As per the application of the $800 kit and its application in sidecar use, unless you're bent on an airhead a low mileage excellent condition K75 can be had for $1500-$2000USD. There are those that hammer the K75, and the K100, as a worthwhile solo machine. Yet when a K75 or K100 is used for sidecar use they make an outstanding choice. The later year models have the high output alternaors and other components ideal for sidecar use.

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Old 12-24-2011, 11:25 AM   #26
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Quote:
Originally Posted by disston View Post
I've seen several of these around Cy but they aren't common. There may be several versions, by different people. Don't think any of this is patentable so make your own if you want. The total killer set up. You can also hang the alternator off the side and adjust the belt tension with a movable arm. That's a little easier to do actually just need and old rotor to machine to take a pulley. Also helpful to have an extra front engine cover because you are going to cut it up and you may want to keep the original in original shape.

Charlie
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Originally Posted by outfit View Post
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Quote:
Originally Posted by Wirespokes View Post
I've wanted to mount an alternator like Guru's, in front of the starter, using one of those ultra small Mitsubishis - I think that's it. Something like five inches across and six long. It requires some major cutting, and would be noticeable. But it could be done for less than a hundred bucks and from then on would be a breeze to maintain - just a belt and some cleaning. No more diode board hassles, rotors, low charging and on and on. It would be a tight fit, but can be done.
this could turn into a viable lost cost mod ... take a small automotive alternator (60amps) with internal regulator, then modify original stator with a pulley. add one idler bearing which could hang off alternator to adjust belt tension.

then figure out bypass wiring needed, when diode board is removed. if original stator could be reused, then the one critical component needed $$$ (machined tapered spindle) would be eliminated. rest of components are low tech, fabrication wise.

with a small enough alternator, there is no reason why original front cover could not be used without cutting and/or very minimal alteration. there would be very low torque to front crank/alternator pulley belt.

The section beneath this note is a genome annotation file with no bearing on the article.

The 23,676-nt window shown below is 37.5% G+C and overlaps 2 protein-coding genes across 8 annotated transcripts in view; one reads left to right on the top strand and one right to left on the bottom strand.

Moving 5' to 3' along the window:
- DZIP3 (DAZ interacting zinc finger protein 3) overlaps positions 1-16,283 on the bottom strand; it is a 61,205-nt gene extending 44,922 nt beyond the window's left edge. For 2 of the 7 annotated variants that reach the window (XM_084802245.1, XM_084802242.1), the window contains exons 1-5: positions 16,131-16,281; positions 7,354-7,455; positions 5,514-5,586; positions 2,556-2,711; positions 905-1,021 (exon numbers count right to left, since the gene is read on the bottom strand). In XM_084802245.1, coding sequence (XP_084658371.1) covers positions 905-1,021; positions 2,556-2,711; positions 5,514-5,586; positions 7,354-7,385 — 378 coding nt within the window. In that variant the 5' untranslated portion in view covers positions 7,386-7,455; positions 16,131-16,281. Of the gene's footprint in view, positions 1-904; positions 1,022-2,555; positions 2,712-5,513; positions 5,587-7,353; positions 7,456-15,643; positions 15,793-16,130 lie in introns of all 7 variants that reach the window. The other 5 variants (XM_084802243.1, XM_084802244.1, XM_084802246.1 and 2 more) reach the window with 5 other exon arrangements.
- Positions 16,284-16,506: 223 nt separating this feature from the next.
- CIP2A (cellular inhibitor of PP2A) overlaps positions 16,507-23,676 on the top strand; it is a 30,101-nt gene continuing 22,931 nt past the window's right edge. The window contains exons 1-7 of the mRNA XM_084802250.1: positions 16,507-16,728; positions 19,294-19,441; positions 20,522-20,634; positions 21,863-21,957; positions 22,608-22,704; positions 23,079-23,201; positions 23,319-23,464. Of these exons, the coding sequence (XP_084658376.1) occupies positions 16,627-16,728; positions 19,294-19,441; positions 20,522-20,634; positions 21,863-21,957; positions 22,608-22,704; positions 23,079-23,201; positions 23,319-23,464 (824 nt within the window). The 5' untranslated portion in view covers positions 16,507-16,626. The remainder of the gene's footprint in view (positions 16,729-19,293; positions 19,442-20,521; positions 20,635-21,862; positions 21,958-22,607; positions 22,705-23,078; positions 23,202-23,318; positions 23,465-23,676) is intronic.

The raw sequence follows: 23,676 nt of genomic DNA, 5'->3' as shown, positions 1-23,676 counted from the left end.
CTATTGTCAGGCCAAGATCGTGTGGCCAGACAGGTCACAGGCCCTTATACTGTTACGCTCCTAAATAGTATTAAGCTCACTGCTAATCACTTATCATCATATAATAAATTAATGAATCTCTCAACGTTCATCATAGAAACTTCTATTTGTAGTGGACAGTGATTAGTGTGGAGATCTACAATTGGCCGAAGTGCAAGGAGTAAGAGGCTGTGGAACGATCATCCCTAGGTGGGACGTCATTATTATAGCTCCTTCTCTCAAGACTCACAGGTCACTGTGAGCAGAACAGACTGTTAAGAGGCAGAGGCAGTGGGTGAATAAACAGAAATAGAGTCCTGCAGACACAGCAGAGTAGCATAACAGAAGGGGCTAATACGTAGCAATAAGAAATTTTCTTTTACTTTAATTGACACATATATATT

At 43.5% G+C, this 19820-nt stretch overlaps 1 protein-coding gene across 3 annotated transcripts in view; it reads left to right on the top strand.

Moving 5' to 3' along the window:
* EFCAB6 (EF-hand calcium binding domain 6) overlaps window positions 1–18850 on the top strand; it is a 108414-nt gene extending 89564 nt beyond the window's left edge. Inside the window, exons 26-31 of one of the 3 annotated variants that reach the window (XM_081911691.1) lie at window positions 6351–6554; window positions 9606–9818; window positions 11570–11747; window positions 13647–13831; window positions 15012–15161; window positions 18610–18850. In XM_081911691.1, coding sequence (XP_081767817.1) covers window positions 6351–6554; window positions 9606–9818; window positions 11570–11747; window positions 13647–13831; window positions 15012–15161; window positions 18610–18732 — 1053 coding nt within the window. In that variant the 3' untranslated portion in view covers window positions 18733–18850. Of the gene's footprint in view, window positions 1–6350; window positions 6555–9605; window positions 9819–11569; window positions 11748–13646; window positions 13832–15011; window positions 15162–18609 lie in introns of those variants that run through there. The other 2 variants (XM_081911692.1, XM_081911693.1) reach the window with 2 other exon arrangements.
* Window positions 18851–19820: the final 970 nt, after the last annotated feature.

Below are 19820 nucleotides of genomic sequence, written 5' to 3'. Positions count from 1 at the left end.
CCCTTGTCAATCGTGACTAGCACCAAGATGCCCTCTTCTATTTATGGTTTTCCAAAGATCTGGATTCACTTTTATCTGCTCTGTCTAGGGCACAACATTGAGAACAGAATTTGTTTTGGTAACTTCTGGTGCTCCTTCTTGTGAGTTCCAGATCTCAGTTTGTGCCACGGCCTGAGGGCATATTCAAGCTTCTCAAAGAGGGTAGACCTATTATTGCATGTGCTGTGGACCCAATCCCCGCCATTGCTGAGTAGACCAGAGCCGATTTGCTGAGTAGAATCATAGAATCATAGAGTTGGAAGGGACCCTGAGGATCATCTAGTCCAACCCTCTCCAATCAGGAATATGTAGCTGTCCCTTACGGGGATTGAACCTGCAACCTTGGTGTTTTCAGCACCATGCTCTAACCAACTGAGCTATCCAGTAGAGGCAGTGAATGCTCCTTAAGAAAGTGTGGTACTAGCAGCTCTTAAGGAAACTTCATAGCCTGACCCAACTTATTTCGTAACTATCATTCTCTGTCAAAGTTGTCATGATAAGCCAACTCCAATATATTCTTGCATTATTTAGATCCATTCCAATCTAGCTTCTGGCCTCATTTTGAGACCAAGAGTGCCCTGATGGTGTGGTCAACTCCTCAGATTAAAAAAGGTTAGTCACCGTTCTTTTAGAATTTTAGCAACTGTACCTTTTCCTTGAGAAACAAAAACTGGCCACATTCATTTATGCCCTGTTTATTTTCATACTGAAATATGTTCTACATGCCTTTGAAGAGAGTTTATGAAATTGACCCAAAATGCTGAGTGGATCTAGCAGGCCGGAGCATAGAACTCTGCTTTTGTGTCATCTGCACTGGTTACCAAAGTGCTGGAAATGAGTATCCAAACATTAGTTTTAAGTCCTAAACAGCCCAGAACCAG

someone could figure out a CNC component package for say $275 range, you add your own alternator $75 = $350 aprox. conversion cost. end result would overcome a basic weakness of an airhead charging system, which is alternator can only spin same speed as engine.

_cy_ screwed with this post 12-24-2011 at 11:36 AM
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Old 12-24-2011, 01:41 PM   #27
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I've seen this system before and I've been interested in the system for my Airhead but my main concern has always been the actual cost.

So.... Is the final story that we deliver our bike or engine to you and you return it to us two days later with the upgrades installed and working for $800? If thats the case, then this isn't a bad deal at all.

OTOH, if $800 gets me a box of parts and leaves me with things to figure out, parts to modify or have modified and a whole lot of electrical engineering to do, it's just not worth it. I'm not trying to sound like a curmudgeon here but in my experience, "two days estimated installation time" usually works out to being between four days and a week for the average home garage wrench who'll need to consult the instructions 20 times and measure the same number of times before cutting.

At current Nor Cal shop rates ($85 Hr.), hiring someone to spend two days installing this system (If anyone wrenching on Airheads would commit to doing it.), will cost $1496.00 after tax and that makes the conversion cost $2296(!).

Greg: You would be doing us all a favor, if you more clearly spelled out what it's going to take to install your conversion in the average Airhead. Lets say, my 1980 R100. Remember, $800 buys a very expensive Farkle but $2300 puts us solidly into used K-bike territory.

I'm attracted to the idea of the conversion, because aside from gaining what would be "unlimited Airhead electrical power" it would solve several reliability issues that haunt Beemer riders. Add in the fact that it's a kool thing to show off and it's a clear winner for those with somewhat deep pockets.
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Old 12-24-2011, 04:08 PM   #28
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Old 12-24-2011, 04:31 PM   #29
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somebody dug deep to pull up this old thread.
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Old 12-24-2011, 05:07 PM   #30
_cy_
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Originally Posted by datchew View Post
somebody dug deep to pull up this old thread.
that would be me... Greg's Australian 800 watt alternator is the slickest and priciest solution.
at $800 small wonder adoption has been a bit slow. from what I can tell very few units has made it to the US.

there is no reason one cannot use stock rotor slightly modded to drive a belt. hardware to mount a small alternator with internal regulator, an idler pulley and a way to bypass diode board.

be interesting to find out if copper brush conductor could be used to drive a flat belt without mod.
lots of automotive alternators and idler pulley combo's out there.

don't know if it's possible, but sure be cool to do this mod with little to no custom CNC parts.

does anyone have any dead airhead rotors that they can send me?

_cy_ screwed with this post 12-25-2011 at 07:05 AM